Why is UNGA Voting on Veto Use Reform? What Are the Likely Outcomes?

India, among other countries including Brazil, China and Russia, did not co-sponsor this proposal.

2 min read
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The United Nations General Assembly (UNGA) is slated to vote on Tuesday, 26 April, on a resolution that would require the five permanent members of the body’s Security Council – the United States, United Kingdom, France, China and Russia – to justify invoking their veto powers in the future.

The measure, introduced by Liechtenstein, provides for the General Assembly to be convened within 10 working days after the exercise of a veto "to hold a debate on the situation as to which the veto was cast", reported AFP, citing the text of the proposal.

The discussion on the inordinate and unaccounted power to veto the security council decisions in consequential matters of peace and security, accorded to the five permanent members, has been revived in light of the Russian invasion in Ukraine.

However, Liechtenstein's ambassador Christian Wenaweser has said that the measure “is not directed against Russia.”

Approximately sixty countries have reportedly joined Liechtenstein in co-sponsoring the reform, including Ukraine, Japan, Germany and permanent security council member United States.

Among other permanent security council members – Britain and France did not co-sponsor the text, but are reportedly slated to vote in favour of it.



If countries invoking the veto are asked to explain their reasons for doing so, or provide justifications for the veto, the accountability demanded from the permanent members will increase.

This is especially important considering that the veto can be used to nix important resolutions of geopolitical consequence, and this power (among those who have it) can be exploited arbitrarily and unfairly.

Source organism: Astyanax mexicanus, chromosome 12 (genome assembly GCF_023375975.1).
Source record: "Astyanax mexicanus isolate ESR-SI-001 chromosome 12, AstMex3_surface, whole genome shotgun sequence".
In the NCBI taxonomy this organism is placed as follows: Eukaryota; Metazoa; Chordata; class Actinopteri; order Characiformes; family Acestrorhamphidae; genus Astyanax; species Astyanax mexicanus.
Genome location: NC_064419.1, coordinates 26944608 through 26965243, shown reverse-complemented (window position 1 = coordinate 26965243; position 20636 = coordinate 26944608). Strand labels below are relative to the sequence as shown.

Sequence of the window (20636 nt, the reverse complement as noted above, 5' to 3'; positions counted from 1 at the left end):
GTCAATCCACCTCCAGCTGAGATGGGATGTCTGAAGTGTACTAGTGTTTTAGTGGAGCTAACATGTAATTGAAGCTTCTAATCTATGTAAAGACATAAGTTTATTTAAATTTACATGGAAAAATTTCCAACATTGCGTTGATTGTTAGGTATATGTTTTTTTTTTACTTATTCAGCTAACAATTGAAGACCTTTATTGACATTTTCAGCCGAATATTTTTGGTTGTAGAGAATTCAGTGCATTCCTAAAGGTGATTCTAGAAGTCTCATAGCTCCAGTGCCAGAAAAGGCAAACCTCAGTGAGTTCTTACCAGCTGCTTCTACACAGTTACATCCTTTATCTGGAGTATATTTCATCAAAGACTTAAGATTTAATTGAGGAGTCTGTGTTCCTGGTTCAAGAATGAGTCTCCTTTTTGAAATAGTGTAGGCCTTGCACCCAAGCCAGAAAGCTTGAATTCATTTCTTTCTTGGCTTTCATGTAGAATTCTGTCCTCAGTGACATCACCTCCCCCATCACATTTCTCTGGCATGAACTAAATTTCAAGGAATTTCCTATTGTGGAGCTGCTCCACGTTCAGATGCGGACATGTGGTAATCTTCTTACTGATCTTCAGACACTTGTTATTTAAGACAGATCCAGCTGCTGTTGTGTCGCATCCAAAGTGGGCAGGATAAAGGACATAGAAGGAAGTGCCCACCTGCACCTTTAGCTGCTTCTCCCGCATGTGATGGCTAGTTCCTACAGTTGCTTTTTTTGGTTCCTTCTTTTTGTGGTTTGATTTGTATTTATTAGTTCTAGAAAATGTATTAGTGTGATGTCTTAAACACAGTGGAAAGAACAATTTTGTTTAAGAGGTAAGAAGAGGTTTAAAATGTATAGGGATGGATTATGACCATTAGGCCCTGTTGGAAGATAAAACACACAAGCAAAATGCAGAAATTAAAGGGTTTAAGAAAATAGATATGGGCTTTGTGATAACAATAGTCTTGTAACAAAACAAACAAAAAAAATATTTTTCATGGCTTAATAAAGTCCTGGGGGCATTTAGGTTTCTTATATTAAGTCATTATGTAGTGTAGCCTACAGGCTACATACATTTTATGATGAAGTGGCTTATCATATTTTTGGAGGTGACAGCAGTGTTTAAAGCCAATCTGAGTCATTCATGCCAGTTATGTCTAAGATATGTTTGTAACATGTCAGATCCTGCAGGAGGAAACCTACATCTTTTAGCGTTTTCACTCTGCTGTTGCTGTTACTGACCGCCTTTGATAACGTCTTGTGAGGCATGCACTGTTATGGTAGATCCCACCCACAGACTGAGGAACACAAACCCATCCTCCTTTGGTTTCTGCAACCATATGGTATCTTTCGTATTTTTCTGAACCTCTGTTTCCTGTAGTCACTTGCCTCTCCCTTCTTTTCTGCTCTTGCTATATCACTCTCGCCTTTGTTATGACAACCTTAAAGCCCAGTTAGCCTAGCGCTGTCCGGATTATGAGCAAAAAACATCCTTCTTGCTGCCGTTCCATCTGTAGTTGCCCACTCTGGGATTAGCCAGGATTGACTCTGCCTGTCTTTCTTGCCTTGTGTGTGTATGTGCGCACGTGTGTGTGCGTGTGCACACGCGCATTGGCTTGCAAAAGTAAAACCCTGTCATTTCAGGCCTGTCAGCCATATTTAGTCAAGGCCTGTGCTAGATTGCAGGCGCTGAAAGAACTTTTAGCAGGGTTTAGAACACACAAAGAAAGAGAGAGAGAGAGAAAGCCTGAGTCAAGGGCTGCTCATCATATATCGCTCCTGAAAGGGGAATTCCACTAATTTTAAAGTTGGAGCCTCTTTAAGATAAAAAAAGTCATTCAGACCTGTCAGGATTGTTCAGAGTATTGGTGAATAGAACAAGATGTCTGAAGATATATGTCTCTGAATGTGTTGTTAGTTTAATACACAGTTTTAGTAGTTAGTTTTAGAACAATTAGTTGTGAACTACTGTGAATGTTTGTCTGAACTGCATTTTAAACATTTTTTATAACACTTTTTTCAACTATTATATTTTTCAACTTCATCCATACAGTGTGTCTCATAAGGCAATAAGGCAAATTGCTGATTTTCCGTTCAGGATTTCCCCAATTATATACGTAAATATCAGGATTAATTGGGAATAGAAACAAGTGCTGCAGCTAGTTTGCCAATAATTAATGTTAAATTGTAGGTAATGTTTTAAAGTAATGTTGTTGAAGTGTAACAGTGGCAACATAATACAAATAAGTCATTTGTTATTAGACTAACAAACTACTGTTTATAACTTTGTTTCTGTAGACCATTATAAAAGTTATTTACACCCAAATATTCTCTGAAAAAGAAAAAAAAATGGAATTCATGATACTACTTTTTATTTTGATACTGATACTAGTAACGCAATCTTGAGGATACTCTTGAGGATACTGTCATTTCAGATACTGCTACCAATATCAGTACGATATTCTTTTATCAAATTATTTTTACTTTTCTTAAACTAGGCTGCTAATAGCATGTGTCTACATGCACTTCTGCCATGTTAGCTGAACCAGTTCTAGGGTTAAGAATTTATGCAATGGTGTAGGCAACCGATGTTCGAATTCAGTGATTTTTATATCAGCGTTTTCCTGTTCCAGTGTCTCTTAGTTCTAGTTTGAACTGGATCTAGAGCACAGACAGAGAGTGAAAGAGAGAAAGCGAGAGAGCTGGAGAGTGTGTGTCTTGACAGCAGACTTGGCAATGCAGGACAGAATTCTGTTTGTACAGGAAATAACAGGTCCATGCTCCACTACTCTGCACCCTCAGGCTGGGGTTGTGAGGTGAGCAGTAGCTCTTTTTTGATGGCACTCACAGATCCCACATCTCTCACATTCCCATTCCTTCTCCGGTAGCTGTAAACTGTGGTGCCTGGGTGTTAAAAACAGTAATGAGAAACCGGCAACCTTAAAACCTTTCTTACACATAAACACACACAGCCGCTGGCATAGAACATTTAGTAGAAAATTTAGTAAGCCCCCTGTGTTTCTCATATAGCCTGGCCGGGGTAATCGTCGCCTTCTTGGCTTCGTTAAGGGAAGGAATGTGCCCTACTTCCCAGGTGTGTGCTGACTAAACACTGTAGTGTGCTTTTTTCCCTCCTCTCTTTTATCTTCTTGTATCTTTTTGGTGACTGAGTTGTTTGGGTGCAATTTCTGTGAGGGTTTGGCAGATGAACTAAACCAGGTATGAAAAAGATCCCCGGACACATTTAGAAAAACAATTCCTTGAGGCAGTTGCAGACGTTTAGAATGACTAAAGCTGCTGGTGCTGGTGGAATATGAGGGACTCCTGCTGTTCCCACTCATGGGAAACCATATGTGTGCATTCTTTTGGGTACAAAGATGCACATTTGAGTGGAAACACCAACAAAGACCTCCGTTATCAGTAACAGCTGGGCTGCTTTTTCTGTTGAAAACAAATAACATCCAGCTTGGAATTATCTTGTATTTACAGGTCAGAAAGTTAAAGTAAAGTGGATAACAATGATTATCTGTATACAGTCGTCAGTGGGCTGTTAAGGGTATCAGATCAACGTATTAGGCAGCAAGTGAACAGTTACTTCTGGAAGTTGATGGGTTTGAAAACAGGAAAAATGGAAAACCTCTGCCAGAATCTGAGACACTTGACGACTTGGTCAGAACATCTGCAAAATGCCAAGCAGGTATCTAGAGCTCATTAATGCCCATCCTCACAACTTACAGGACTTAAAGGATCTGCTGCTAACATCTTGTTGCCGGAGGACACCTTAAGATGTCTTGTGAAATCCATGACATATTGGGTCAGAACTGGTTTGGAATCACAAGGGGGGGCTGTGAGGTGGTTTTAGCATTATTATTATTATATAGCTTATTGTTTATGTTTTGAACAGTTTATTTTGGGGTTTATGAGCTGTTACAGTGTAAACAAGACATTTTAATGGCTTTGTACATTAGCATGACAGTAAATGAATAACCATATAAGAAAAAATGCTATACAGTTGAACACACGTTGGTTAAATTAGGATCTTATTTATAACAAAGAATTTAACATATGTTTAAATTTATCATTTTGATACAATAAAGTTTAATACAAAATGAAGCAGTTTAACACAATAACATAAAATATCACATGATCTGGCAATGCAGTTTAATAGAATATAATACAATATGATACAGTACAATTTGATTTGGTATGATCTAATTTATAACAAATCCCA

However, on a broad reading two contradictory consequences appear likely if the Liechtenstein’s proposal garners enough votes in the UNGA:

  • The reform may cause the five permanent members to use the veto less, as they will now be required to explain their decisions every time they do so (but not compelled as UNGA resolutions are non-binding). Thus, the use of the veto may be better thought out, for the permanent members will be aware that every part of the justification they offer will be scrutinised on an international scale. Bad reasoning or purely self-serving logic may prove to carve a dent on their global image

  • The reform may, on the contrary, cause even more vetoes to happen. This, as pointed out by AFP, is because permanent members may thereby propose contentious texts only so that other other countries may be compelled to veto it, thereby having to justify their stand publicly on the same

While, it remains to be seen how the vote pans out and what its subsequent impact may be, the fact remains that India, among other countries including Brazil, China and Russia did not co-sponsor this proposal.

(With inputs from AFP.)

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